Friday, March 25, 2016
Dreaming of Antigone by Robin Bridges
Thoughts at a glance: **** (I really liked it)
Summary: Iris was the twin with the hot boyfriend, popularity, a car, and freedom; Andria was the twin with epilepsy, an over-protective mother, and an all-black wardrobe. However, Iris was the twin with the drug problem and dark secrets; Andria was the twin left behind, her own life in tatters six months after Iris' possibly-not-accidental death by overdose. How could she have not known how bad things were for Iris? Andria is racked with guilt. They were twins, after all.
Andria has a few good things to hang onto, though: she has been seizure-free for almost six months (the last one having occurred the day Iris died), so she may finally be allowed to get her driver's license; she has a love of astronomy, and when her nightmares of Iris wake her up in the night, she takes comfort in looking at the stars; and she exchanges lines of poetry with a mystery person on her geometry desk every day at school.
But that mystery person ends up being Alex Hammond, the boy her sister dated last, and she's not sure what bothers her more: the fact that he keeps showing up around her or the fact that she's starting to look forward to it, despite the anger that she still carries for his role in Iris' death. And her life is shattered even further when an even darker, more alarming secret about Iris comes to light, one that completely rocks not just her world, but that of everyone around her.
As Andria counts down her last two weeks of needing to be seizure-free, she starts to learn that things might end up being okay after all...
Thoughts: This book is full of stuff that I love - Greek tragic references, poetry, and high emotion. It's a complicated situation that Andria is in, having suffered from epilepsy her whole life and having been treated differently because of it, and the death of her sister (as well as other events in the novel) isolates her further from her peers. On the surface, she seems like a typical goth girl - wears all black, quotes poetry, doesn't fit in with anyone - but as we know (because we're in her head) she has a lot to deal with, emotionally as well as physically.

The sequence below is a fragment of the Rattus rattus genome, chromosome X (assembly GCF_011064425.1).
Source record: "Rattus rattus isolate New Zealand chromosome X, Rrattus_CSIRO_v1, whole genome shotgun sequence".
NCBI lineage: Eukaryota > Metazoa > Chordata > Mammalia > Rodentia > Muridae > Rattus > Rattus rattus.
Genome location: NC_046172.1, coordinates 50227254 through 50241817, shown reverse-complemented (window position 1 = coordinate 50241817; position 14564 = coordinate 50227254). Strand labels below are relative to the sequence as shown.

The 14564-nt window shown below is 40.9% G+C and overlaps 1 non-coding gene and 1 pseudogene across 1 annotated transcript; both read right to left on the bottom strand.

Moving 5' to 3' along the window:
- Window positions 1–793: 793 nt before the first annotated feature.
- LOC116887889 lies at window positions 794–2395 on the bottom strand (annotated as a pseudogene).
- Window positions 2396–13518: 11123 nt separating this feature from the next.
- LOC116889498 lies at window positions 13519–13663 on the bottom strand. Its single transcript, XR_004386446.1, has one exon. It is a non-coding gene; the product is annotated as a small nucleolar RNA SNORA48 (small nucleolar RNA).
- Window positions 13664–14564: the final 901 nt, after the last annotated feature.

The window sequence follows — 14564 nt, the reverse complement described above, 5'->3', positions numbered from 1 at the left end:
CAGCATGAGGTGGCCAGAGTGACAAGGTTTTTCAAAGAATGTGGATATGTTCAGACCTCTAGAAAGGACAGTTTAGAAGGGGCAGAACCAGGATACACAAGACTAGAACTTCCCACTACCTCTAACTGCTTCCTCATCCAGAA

One thing that surprised me (in a good way) was just how present Iris was in the novel, even though her death had occurred well before the novel opens. If I were to make this book into a movie, I would definitely choose to cast someone to play Iris and to employ lots of flashback scenes. Iris is ever-present to Andria (understandably), and for much of the novel, she is this mythical, larger-than-life figure. She is similar to a manic pixie dream girl at times, but rather than being devoid of a rich internal life, Iris in fact suffered from something very real and serious, and like every character in this novel, I found myself drawn to her as well. She exists in that dreamy, romanticized way that memories often do, but the reality of her pain is tragic.
Alex walks that fine line as well, between being a fiction cliche and being a realized character. Broody, misunderstood, and romantic, it's easy to write him off as girly-fiction fodder, but I could see in certain moments how much pain he is in as well, and it's not a romantic sort of pain either. The burden he carries regarding Iris' death as well as the difficulty of kicking addiction is nothing to scoff at.
I really loved this book. I didn't quite give it five stars because I was so not interested in any of the other teens in this story (like the best friends), but the parts that I loved, I really loved.